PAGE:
questions that I’ve been getting as follow-ups I was out in the Bay Area and
boy there I feel so bad for these people because the housing market there is
insane even though it’s said to be cooling down a little bit
God it is hard to buy there’s just not a ton of inventory and so here is somebody
who followed up let’s just call this person a B got it marked a B so a B is
worried that in the future buying a home feels really out of reach and so she
said you know not sure that this has to be the sign of financial wealth and she
said I’m glad that you reiterated that it is not the case that it’s okay to
rent and not just buy alright so when the question is about one investing in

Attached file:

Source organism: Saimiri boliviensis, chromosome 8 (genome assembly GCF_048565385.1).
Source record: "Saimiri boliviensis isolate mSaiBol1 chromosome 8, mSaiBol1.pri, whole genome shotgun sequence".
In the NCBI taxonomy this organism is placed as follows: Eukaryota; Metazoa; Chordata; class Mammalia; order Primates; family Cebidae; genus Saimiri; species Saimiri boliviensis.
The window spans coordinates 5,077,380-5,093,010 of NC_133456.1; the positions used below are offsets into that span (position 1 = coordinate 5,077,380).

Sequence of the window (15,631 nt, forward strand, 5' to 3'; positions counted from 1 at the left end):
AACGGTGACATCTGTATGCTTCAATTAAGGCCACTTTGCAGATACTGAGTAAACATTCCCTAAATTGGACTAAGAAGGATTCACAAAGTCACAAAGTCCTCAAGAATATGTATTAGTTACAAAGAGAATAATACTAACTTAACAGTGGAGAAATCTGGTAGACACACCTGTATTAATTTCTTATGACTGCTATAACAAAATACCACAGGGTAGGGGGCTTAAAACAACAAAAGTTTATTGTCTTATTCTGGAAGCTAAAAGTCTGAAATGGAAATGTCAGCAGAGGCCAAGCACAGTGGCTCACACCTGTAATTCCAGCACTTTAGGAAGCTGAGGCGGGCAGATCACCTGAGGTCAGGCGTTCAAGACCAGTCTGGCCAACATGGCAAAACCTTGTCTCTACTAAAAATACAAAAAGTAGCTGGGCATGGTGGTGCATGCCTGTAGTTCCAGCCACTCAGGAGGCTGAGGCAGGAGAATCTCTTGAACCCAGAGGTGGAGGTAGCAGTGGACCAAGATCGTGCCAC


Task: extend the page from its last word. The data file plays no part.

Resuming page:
index funds once you pay off your debt and hit and fund your emergency reserve
funds and max out 401k a B says I’ve got all those points covered
I currently invest with Vanguard my question is with the money I’m saving
monthly should all of it go into a mutual fund should I put some of it into
savings even though I can cover twelve months of living expenses I don’t think
so I think you can put you know you don’t have to invest it as aggressively
as you would invest a 401 K but I think that you could certainly just say split
it with a bond index a stock index maybe an International stock index and and
don’t necessarily have to put you know over do it with your emergency reserve
fund second question for the 401 K a B is maxing it out she contributes 7%
to a Roth 401k 5% traditional she’s sort of on the border of a tax bracket um so
is it doing a mix going to be more trouble than it’s worth